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dc.contributor.authorDjukic, M.en
dc.contributor.authorGibson, C.en
dc.contributor.authorMacLennan, A.en
dc.contributor.authorGoldwater, P.en
dc.contributor.authorHaan, E.en
dc.contributor.authorMcMichael, G.en
dc.contributor.authorPriest, K.en
dc.contributor.authorDekker, G.en
dc.contributor.authorHague, W.en
dc.contributor.authorChan, A.en
dc.contributor.authorRudzki, Z.en
dc.contributor.authorvan Essen, P.en
dc.contributor.authorKhong, T.en
dc.contributor.authorMorton, M.en
dc.contributor.authorRanieri, E.en
dc.contributor.authorScott, H.en
dc.contributor.authorTapp, H.en
dc.contributor.authorCasey, G.en
dc.date.issued2009en
dc.identifier.citationAustralian & New Zealand Journal of Obstetrics & Gynaecology, 2009; 49(3):247-253en
dc.identifier.issn0004-8666en
dc.identifier.issn1479-828Xen
dc.identifier.urihttp://hdl.handle.net/2440/51203-
dc.descriptionJournal compilation © 2009 The Royal Australian and New Zealand College of Obstetricians and Gynaecologists. Copyright © 2009 John Wiley & Sons, Inc.en
dc.description.abstractAim: Cytokine polymorphisms may alter the fetal inflammatory response, increasing susceptibility to cerebral palsy (CP). This study investigates associations between selected inflammatory mediator and cytokine gene polymorphisms (Toll-like receptor-4 (TLR-4) Asp299Gly, interleukin-6 G-174C and interleukin-4 C-589T) and CP from 443 CP infants and 883 control infants. Results were correlated with viral nucleic acids in the same samples. Results: At all gestational ages (GA), TLR-4 was associated with a decreased risk of developing CP (homozygous/heterozygous odds ratio (OR) 0.70, 95% confidence interval (CI) 0.50–0.98) and interleukin (IL)-6 was associated with an increased risk of developing hemiplegia (OR 1.38, 95% CI 1.05–1.83). For infants born 32–36 weeks GA, there was a tenfold increase in the risk of quadriplegic CP with homozygous/heterozygous IL-6 (OR 10.42, 95% CI 1.34–80.82). Viral exposure in combination with IL-4 in preterm infants was associated with a fourfold increased risk of quadriplegia (homozygous/heterozygous OR 4.25, 95% CI 1.21–14.95). In very preterm infants, the absence of detectable viral exposure in combination with IL-4 decreased the risk of developing CP (homozygous/heterozygous OR 0.31, 95% CI 0.13–0.76). Conclusion: Polymorphisms in TLR-4 may be associated with a decreased risk of CP. Polymorphisms in IL-6 or IL-4 may act as susceptibility genes, in the presence of viral exposure, for the development of hemiplegic and quadriplegic CP. These associations require confirmation but they suggest a hypothesis for CP causation due to double jeopardy from neurotropic viral exposure and genetic susceptibility to infection.en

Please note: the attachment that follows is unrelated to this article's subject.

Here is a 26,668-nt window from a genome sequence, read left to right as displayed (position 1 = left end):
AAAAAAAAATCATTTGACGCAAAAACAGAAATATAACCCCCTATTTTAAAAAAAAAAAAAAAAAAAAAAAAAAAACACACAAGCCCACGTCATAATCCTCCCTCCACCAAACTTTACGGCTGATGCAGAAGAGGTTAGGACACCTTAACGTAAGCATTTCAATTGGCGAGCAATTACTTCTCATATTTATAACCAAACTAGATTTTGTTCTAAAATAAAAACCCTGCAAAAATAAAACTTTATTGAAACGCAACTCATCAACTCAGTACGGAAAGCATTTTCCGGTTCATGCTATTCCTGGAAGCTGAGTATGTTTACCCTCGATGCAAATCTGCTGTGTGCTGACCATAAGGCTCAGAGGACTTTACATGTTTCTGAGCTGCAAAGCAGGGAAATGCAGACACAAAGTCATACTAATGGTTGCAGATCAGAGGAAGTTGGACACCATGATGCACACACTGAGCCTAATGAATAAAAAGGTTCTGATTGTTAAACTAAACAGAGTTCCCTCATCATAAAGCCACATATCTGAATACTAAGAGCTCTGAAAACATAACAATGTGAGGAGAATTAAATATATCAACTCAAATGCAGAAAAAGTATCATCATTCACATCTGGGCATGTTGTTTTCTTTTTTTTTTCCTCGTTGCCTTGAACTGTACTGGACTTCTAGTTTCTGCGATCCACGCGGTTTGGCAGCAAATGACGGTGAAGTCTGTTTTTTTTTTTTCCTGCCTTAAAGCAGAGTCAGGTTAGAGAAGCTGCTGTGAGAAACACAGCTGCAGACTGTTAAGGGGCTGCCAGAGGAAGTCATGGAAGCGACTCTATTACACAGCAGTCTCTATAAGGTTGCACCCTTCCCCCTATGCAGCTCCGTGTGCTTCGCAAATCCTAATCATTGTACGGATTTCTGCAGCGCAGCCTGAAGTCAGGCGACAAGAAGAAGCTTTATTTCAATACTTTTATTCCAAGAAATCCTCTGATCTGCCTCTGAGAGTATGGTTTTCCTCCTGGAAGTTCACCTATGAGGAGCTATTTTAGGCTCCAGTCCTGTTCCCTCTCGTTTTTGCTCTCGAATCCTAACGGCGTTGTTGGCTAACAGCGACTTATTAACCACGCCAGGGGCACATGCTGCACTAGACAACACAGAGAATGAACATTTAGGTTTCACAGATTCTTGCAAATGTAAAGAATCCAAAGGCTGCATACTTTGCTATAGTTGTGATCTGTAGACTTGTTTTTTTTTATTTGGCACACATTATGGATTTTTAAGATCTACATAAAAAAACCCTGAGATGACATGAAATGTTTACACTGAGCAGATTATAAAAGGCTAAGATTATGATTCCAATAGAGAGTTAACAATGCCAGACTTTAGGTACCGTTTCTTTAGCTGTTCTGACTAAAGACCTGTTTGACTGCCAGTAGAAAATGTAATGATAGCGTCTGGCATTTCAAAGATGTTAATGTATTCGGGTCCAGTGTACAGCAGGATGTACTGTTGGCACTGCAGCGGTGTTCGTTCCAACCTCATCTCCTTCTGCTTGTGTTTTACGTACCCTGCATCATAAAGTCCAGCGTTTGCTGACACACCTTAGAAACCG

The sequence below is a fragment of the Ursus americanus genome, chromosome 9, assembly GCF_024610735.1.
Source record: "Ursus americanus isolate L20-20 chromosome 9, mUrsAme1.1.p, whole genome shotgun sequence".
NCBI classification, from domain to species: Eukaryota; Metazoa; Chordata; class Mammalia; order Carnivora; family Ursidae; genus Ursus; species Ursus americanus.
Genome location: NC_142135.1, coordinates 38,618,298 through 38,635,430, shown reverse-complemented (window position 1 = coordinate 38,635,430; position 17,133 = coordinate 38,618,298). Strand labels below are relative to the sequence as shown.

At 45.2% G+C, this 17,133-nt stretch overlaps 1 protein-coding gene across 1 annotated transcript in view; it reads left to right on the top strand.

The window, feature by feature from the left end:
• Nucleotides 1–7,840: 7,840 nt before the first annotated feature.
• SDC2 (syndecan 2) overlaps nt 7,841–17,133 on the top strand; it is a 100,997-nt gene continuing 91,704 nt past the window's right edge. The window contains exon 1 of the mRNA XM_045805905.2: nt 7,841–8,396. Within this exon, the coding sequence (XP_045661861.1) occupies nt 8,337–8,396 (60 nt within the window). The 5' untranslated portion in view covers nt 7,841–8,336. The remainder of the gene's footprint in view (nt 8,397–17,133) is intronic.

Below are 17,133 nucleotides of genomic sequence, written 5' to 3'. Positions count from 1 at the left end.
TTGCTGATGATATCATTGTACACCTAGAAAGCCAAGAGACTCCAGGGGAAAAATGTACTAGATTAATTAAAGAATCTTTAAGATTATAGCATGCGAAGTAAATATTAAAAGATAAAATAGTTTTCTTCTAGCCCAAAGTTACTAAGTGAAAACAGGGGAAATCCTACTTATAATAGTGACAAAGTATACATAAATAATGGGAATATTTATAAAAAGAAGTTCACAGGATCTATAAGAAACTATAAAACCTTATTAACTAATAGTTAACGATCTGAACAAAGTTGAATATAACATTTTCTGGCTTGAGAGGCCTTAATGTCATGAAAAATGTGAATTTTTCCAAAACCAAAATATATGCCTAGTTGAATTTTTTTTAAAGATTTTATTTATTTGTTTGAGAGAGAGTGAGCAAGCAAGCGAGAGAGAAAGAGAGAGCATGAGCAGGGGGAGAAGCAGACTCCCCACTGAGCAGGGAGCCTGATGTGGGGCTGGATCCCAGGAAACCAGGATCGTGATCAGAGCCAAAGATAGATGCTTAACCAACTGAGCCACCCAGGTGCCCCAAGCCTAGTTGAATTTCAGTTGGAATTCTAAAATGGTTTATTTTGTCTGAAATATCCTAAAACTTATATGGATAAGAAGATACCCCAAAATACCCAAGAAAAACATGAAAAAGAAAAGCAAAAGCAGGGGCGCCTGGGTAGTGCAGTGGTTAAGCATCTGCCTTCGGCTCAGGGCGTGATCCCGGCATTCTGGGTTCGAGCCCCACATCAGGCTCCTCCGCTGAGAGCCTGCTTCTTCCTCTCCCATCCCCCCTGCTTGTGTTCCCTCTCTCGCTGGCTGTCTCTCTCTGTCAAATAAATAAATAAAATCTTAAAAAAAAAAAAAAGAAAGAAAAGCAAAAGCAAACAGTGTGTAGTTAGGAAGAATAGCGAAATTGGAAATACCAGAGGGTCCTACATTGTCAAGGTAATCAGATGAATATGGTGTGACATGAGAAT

dc.description.statementofresponsibilityMichael Djukic, Catherine S. Gibson, Alastair H. MacLennan, Paul N. Goldwater, Eric A. Haan, Gai McMichael, Kevin Priest, Gustaaf A. Dekker, William M. Hague, Annabelle Chan, Zbigniew Rudzki, Phillipa van Essen, T. Yee Khong, Mark R. Morton, Enzo Ranieri, Heather Scott, Heather Tapp and Graeme Caseyen
dc.language.isoenen
dc.publisherBlackwell Publishing Asiaen
dc.subjectcerebral palsy; interleukin-4; interleukin-6; Toll-like receptor 4en
dc.titleGenetic susceptibility to viral exposure may increase the risk of cerebral palsyen
dc.typeJournal articleen
dc.identifier.rmid0020090910en
dc.identifier.doi10.1111/j.1479-828X.2009.00999.xen
dc.identifier.pubid38718-
pubs.library.collectionObstetrics and Gynaecology publicationsen
pubs.verification-statusVerifieden
pubs.publication-statusPublisheden
dc.identifier.orcidHaan, E. [0000-0002-7310-5124]en
dc.identifier.orcidMcMichael, G. [0000-0002-6811-5301]en
dc.identifier.orcidHague, W. [0000-0002-5355-2955]en
dc.identifier.orcidKhong, T. [0000-0002-2404-007X]en
Appears in Collections:Obstetrics and Gynaecology publications
Cerebral Palsy Research Group publications

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